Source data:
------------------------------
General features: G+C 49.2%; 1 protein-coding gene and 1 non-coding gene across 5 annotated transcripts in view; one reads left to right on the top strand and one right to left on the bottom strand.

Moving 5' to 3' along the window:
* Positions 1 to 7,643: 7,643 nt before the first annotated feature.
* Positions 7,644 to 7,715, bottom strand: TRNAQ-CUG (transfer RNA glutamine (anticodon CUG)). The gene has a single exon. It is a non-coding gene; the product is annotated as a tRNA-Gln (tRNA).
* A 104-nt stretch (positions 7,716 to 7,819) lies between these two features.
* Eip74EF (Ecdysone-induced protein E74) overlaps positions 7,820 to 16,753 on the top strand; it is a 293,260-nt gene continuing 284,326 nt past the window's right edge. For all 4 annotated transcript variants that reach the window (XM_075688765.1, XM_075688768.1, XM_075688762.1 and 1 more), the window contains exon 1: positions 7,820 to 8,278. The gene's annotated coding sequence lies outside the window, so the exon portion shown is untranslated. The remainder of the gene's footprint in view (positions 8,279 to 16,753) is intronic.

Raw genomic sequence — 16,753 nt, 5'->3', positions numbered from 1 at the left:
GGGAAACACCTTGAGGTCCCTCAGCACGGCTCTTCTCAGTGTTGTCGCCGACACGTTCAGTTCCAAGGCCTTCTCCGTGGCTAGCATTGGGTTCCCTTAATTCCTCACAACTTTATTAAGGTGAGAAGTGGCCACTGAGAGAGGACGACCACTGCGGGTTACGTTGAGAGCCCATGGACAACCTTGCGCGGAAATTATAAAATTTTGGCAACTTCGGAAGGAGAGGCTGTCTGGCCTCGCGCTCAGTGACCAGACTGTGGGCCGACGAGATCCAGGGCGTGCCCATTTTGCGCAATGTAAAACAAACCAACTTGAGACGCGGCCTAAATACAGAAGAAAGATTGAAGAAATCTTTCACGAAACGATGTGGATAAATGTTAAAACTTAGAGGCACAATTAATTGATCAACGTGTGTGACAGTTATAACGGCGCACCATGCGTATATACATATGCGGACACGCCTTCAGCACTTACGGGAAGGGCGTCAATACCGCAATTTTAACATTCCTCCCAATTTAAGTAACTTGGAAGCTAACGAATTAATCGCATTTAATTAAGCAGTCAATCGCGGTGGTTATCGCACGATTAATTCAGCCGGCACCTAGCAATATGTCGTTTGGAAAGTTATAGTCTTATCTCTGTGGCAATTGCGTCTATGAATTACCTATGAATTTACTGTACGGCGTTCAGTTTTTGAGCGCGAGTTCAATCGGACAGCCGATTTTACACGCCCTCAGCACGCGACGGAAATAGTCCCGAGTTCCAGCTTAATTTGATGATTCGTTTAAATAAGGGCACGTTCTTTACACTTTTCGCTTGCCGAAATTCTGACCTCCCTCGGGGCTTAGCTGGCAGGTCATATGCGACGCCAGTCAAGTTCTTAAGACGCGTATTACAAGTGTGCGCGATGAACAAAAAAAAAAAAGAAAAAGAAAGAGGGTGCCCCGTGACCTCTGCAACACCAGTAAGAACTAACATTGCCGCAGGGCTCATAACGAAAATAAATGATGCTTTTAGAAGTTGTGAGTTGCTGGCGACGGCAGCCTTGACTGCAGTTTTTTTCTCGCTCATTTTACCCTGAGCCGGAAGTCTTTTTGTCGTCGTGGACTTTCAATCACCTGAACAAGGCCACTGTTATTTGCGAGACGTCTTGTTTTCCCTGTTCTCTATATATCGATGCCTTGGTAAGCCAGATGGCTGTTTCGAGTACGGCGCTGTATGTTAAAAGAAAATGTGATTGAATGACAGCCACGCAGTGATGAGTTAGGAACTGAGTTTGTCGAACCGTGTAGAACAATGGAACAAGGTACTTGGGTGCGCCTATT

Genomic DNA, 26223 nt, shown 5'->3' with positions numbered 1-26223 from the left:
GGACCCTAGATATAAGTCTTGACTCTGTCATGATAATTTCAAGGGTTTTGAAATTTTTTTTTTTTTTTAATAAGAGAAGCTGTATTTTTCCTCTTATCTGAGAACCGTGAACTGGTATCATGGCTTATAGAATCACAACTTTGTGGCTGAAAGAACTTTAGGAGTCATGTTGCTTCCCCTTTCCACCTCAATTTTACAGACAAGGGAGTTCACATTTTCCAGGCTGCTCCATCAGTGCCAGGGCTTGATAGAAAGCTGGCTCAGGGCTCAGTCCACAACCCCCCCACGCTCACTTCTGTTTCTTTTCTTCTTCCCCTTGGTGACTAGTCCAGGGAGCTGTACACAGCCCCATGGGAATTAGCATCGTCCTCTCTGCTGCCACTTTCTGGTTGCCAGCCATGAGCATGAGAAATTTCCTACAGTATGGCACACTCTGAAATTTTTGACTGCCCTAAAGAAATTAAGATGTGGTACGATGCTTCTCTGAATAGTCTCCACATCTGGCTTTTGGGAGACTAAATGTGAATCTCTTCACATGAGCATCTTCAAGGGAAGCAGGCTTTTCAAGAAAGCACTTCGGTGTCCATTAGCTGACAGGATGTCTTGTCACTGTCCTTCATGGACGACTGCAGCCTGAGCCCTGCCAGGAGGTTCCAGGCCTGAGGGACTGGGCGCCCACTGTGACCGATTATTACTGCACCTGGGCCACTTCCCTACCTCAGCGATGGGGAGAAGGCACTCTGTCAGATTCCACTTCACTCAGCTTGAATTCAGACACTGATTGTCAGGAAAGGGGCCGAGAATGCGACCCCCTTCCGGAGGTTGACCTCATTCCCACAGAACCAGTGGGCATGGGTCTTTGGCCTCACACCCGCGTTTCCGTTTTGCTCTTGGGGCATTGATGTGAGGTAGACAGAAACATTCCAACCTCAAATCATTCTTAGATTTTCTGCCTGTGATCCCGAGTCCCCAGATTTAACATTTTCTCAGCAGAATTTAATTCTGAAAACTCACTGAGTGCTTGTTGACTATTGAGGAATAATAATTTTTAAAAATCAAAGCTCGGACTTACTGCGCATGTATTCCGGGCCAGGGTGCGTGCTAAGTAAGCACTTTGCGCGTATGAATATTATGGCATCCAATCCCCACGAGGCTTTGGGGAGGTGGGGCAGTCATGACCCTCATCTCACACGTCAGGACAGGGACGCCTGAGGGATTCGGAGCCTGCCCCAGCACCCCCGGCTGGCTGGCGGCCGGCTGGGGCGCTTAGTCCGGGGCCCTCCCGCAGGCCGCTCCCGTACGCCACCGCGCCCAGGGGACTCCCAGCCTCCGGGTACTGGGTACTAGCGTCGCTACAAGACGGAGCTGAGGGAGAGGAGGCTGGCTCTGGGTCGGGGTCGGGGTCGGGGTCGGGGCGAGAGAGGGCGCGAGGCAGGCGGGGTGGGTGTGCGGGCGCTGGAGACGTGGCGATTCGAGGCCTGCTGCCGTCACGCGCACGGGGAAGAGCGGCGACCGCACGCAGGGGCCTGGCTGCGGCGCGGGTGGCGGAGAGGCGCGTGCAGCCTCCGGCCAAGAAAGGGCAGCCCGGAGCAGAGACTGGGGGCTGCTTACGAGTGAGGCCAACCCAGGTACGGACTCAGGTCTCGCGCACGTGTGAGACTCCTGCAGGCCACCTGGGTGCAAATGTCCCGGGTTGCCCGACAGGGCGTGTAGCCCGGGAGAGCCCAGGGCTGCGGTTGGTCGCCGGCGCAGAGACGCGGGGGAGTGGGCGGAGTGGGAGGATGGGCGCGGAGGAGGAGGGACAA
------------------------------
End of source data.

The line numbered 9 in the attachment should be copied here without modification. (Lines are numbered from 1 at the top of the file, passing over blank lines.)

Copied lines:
Genomic DNA, 26223 nt, shown 5'->3' with positions numbered 1-26223 from the left: